Some of you know I teach high school English. Others now know. I have eighty students and fifty-seven essays I need to finish grading before Friday. Add to that Halloween with nine of ten children even if most are adults, and there just has been no writing time or spare moments in the past two weeks. Also, I’m an Astros fan so I’m watching and hoping they can beat the Phillies in the World Series…and so far, that’s been a little too exciting for words.
I am still writing and have a piece over at the Catholic Standard today; “Fifty-one Ways You Can Help Your Parish.”
We held a ministry fair last Sunday as part of the inspiration for the piece.
In the course of normal parenting, we talked about how love for one’s siblings is often a willed experience that we discover we want to will more as we age and wish we’d willed more when proximity wasn’t an issue. I called my sister in Pearland because cheering for the Astros without her or my brothers or my mom or other fans is sort of disheartening even when they win –because joy shared is multiplied, and suffering (when they lose) is halved when there is commiseration and unhealthy foods to share and alcohol.
Writing remains a fierce love and ministry that often reveals to me both lessons I should not have forgotten, and thoughts I didn’t know I had. Parenting does that too, but writing is less taxing. Parenting, teaching, writing, all of it is a form of discovering over and over again, what God wants from us, is all our hearts. What God who is love wants from us is love. What does that love look like? It looks like the cross. It always looks like the cross.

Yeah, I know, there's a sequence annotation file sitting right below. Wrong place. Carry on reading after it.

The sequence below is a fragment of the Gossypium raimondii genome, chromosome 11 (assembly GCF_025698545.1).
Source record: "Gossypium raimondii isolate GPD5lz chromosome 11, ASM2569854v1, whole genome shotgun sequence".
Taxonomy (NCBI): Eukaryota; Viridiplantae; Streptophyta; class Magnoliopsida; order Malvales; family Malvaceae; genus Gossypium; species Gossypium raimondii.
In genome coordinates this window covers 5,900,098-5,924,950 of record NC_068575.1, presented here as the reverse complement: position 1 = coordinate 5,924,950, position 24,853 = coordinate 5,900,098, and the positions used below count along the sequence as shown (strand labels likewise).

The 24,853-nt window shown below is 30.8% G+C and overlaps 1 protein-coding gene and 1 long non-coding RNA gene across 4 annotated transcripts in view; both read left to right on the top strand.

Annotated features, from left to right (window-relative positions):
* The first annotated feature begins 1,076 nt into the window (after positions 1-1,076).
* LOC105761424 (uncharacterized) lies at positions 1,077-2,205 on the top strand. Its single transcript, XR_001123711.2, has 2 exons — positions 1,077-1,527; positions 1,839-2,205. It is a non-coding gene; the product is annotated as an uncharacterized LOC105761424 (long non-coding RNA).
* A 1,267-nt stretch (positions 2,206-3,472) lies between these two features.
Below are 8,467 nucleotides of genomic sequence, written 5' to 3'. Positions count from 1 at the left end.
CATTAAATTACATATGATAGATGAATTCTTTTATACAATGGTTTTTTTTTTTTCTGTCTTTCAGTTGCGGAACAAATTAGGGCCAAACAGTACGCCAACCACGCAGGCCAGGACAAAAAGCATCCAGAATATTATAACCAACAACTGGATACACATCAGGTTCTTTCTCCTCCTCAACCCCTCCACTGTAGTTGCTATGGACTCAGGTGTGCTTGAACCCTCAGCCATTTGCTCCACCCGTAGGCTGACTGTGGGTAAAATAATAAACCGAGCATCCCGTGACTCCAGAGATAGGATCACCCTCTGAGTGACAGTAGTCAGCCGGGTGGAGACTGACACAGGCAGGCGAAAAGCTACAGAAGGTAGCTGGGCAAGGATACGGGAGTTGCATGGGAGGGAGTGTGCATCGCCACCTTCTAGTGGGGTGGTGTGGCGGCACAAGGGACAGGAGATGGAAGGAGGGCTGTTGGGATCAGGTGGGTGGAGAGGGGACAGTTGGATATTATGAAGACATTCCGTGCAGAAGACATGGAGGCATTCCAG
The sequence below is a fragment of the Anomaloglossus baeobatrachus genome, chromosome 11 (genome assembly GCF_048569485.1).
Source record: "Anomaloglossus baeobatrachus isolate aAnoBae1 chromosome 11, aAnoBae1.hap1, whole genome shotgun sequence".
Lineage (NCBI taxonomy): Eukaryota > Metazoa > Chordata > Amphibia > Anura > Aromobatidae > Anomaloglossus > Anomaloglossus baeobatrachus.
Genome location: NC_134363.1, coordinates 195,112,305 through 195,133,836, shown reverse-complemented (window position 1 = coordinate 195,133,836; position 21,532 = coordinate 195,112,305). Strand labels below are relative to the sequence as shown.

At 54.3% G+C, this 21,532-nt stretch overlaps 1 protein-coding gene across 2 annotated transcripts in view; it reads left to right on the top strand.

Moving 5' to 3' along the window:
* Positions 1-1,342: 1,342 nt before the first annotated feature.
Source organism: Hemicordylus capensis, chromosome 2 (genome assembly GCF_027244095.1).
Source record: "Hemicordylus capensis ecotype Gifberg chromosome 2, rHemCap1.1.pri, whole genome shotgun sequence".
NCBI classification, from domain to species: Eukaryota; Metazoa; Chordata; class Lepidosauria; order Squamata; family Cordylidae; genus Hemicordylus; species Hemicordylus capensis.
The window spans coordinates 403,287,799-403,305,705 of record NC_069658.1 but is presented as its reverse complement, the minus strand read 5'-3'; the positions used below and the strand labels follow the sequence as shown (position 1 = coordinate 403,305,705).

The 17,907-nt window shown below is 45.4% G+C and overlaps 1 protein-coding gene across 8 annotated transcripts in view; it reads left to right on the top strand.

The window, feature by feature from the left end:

Love is about discovering how much more than we planned to surrender, we must. Love is about embracing the cross with everything –and that most especially includes when we don’t feel like embracing the cross –and let’s face it, few of us get excited by that prospect. It’s ugly. It’s hard and damn if it isn’t work. Pray for all of us on this All Souls Day, that we may one day be celebrated on November 1st. In the meantime, pick up your cross, hold onto it with everything, and press on. God will provide the grace even if we receive it through gritted teeth. I love my teens more than they can know…and more than even I know sometimes. How do I know? It looks like a cross when they’re cross.